"One of the consequences of forced malting is insufficient hydrolysis of beta-glucans to glucose by beta-glucanase enzymes which are denatured above 140F and do not usually survive kilning.... With reasonably well converted malt, manageable amounts of beta-glucans may be liberated from hemicellulose by proteolytic enzymes during a 95-113F (35-45C) mash rest and contribute to a beer's fermentability, body, and foam head."

Palmer in How to Brew, 3rd pp145 says,

"Most of the beta glucan in barley is degraded during malting (from 4 to 6% by weight to less than 0.5%) ... for well-modified malts."

What this seems to be saying is that for well-modified malts, beta-glucanase has been denatured and is no  longer available to break down the 0.5% of remaining beta-glucans. However, by resting the mash at 95-113F the proteolytic (!?) enzymes will free up these remaining beta-glucans such that they can contribute to a beer's fermentabilty, body and head.

So, does this make sense to anyone?

All Grain Brewing / Re: Pliny the Elder Clone Recipe
« on: April 23, 2010, 04:23:28 PM »

All the more reason to brew it yourself.

All Grain Brewing / Re: Pliny the Elder Clone Recipe
« on: April 06, 2010, 07:38:32 PM »

I believe Vinnie of Russian River told everyone what the recipe was. You can find it here:

I would think an extract version would come close, but since you have to mash carapils, you may be lacking some of the malty body it gives. Also, if you're doing a partial boil, your hop utilization will be different, but just plug it all into Beersmith or Pro-Mash.

Good Luck!

All Grain Brewing / Re: Batch-Sparge and maltiness?
« on: April 06, 2010, 07:30:51 PM »

The George Fix comment is referring to the no sparge method. Not sure I buy the argument when it comes to batch sparging.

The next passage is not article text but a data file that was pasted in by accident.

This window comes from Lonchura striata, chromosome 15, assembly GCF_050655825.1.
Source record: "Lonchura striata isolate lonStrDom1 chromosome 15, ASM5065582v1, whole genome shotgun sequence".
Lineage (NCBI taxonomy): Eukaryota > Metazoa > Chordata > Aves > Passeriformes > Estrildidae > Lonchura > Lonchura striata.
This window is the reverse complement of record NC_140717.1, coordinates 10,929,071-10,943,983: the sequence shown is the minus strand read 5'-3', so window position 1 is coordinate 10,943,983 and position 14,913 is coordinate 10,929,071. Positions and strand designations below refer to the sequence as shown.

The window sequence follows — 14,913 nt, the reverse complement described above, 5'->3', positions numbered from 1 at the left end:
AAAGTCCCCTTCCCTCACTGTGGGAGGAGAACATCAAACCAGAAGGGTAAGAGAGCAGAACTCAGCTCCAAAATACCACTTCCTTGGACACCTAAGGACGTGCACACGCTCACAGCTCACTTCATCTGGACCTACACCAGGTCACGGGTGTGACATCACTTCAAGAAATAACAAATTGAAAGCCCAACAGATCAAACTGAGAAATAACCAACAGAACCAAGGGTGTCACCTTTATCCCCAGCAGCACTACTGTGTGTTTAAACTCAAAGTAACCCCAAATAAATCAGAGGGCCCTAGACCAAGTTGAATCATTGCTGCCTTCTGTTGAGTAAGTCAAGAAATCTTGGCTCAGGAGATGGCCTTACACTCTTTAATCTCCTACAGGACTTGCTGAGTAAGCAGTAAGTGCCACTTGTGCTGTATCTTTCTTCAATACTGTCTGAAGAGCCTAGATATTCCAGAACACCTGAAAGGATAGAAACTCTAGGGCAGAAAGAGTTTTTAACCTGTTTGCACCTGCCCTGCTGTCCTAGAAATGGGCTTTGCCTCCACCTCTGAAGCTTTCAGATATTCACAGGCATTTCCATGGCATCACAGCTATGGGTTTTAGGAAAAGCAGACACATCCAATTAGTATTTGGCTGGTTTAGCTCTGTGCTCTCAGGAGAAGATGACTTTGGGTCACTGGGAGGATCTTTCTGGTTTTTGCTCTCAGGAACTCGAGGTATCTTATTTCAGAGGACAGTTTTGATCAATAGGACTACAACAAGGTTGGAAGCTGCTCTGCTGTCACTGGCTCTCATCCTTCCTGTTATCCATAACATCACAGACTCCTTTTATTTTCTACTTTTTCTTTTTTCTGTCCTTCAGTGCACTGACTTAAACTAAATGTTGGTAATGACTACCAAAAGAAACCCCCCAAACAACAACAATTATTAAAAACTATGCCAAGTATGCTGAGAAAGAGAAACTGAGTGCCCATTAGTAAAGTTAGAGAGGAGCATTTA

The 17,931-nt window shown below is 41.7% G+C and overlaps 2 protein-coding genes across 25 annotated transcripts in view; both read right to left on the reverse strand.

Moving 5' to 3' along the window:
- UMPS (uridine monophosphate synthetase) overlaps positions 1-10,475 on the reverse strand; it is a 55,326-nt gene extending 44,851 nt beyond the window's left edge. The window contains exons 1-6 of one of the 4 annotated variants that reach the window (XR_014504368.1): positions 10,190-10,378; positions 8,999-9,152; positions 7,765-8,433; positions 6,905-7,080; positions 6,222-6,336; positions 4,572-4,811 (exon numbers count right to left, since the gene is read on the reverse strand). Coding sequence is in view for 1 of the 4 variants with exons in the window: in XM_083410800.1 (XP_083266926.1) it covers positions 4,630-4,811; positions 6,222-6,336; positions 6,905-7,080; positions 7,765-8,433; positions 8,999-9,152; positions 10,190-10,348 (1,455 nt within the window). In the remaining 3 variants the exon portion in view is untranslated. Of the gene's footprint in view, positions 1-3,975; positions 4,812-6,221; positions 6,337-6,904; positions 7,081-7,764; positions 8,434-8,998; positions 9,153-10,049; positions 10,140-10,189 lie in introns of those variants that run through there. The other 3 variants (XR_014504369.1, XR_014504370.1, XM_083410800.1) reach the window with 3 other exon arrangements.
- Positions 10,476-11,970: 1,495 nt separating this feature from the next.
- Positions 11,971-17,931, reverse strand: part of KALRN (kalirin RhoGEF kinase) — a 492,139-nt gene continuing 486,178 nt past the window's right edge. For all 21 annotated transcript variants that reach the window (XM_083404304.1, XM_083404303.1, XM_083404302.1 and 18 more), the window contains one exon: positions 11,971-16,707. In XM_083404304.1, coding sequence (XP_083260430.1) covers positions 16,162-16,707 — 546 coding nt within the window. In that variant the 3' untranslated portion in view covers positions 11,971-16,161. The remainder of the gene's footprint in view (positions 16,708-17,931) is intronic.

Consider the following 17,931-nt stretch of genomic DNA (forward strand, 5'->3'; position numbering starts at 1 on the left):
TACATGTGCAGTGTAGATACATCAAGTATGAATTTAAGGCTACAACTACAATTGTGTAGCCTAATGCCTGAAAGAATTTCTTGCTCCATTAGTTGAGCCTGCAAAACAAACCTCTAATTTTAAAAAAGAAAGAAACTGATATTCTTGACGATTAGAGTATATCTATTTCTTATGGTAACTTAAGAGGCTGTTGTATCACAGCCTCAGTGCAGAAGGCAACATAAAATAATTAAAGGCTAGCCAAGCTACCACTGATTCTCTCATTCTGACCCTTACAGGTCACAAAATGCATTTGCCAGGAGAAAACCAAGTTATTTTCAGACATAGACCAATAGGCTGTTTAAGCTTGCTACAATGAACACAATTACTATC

Homebrew Competitions / Re: 2010 Mayfaire Homebrew Competition!
« on: March 29, 2010, 07:04:24 PM »
Any word on a Norcal drop-off?

General Homebrew Discussion / Re: How to Siphon Beer
« on: March 09, 2010, 09:37:58 AM »
i think pressurizing a carboy is unnecessary.

It is if you're pushing beer "up hill".   ;)

The best thing about a co2 push system is not having to disturb the carboy to get the beer out of the freezer and into a keg. Especially if you've just spent 3 months lagering it.

General Homebrew Discussion / Re: How to Siphon Beer
« on: March 05, 2010, 10:33:10 AM »
I've been wanting to set up a C02 push system and really like the flare fitting screwed into the carboy hood.  Nice!

On the keg side, why not just use a standard keg fitting and hook up the beer line from the carboy to the OUT side of the keg? You can vent the keg either by removing the top, loosening the IN side, or simply using an IN fitting with no line attached.


General Homebrew Discussion / Re: Beer bartering?
« on: March 01, 2010, 10:02:08 AM »
Each state has it's own laws for homebrewing including how much beer can be removed from the premises and for what reasons. It can even be illegal to give beer away!

All Grain Brewing / Re: Imperial Mild? Really...
« on: February 27, 2010, 12:23:26 PM »
To be fair, he said it with a grin on his face.

Equipment and Software / Re: Welding Information.
« on: February 27, 2010, 10:30:33 AM »

How about some specifics on welding stainless and recommendations on affordable 110V home units?  :-)